Just 110 people own more than a third of Russia's total wealth, the highest level of inequality in the world barring small Caribbean nations, a new report says.
Investment bank Credit Suisse said that the group owned 35% of household wealth.
Worldwide, billionaires account for just 1-2% of total wealth but Russia has one billionaire for every 11 billion dollars (£6.9 billion) in wealth while in the rest of the world there is only one for 170 billion dollars (£107 billion).
The fall of Communism saw Russia's most prized assets sold off to a small circle of businessmen later known as oligarchs. President Vladimir Putin allowed them to keep their wealth in exchange for their political loyalty.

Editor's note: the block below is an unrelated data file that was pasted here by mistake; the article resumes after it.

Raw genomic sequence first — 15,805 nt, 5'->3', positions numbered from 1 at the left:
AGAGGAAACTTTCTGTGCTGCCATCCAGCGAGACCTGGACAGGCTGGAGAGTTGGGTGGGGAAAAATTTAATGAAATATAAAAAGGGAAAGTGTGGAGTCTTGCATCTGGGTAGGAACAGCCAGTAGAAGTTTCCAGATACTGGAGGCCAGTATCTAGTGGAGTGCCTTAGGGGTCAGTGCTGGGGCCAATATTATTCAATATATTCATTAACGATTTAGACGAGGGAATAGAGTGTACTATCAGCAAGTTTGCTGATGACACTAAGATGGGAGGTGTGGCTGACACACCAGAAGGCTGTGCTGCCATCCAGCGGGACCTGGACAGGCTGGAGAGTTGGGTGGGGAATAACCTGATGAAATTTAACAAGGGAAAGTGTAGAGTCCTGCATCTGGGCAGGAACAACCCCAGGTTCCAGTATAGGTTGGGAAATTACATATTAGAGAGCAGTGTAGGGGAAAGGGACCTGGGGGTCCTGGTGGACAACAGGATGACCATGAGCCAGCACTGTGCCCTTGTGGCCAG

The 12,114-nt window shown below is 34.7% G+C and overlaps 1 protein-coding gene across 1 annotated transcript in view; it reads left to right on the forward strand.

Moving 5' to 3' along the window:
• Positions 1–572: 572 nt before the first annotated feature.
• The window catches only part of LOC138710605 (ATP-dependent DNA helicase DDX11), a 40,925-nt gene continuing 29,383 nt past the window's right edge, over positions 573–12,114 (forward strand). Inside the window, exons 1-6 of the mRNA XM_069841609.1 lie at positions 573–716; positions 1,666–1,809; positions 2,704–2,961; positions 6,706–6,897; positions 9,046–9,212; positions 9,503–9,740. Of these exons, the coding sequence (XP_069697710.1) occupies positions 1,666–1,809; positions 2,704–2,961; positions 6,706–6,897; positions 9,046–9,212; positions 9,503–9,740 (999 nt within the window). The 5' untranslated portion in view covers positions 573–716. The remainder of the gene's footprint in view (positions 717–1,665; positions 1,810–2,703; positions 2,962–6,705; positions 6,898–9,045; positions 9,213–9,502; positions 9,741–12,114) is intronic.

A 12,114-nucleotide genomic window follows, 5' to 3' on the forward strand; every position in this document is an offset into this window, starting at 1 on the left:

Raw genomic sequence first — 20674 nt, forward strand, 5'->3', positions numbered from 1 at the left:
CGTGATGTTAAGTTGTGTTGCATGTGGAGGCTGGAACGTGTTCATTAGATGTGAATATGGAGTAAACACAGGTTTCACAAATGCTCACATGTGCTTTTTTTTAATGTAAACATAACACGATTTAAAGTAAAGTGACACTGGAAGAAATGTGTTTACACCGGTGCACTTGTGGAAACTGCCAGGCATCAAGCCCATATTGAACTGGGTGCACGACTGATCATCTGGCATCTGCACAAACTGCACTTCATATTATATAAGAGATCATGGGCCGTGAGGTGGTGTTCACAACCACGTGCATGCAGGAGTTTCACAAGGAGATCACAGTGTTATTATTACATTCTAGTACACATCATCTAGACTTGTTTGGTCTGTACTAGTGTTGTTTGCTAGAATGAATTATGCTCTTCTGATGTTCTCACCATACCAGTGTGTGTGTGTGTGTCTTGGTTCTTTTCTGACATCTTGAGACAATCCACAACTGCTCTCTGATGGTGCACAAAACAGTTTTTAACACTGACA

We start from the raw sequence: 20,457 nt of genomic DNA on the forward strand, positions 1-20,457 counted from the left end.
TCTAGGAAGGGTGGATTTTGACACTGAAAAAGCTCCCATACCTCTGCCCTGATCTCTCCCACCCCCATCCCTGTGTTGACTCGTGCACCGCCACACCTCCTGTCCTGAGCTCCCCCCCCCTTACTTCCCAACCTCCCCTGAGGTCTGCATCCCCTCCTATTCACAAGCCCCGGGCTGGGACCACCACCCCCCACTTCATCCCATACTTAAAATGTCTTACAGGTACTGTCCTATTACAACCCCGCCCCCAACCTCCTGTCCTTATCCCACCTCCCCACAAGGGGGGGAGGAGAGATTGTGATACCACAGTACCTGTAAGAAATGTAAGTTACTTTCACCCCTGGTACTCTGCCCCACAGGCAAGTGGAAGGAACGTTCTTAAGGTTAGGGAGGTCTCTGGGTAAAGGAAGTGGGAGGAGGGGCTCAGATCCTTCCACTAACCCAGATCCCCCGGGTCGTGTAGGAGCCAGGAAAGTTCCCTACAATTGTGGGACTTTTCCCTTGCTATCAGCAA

Metals and banking tycoons Vladimir Potanin and Mikhail Fridman, who made their fortunes in the 90s, are still high on the list of Russia's richest men. But the past decade saw a rise of new billionaires who draw their wealth from state contracts and some of whom are known to be the presidents' friends, like Gennady Timchenko.
Credit Suisse said that there had been hopes with the demise of the Soviet Union that Russia would turn into a high skilled economy with fair wealth distribution but "this is almost a parody of what happened in practice."
The 35% of wealth that Russian billionaires own is equivalent to 420 billion dollars (£263 billion).
"Russia has the highest level of wealth inequality in the world, apart from small Caribbean nations with resident billionaires," the bank's report said.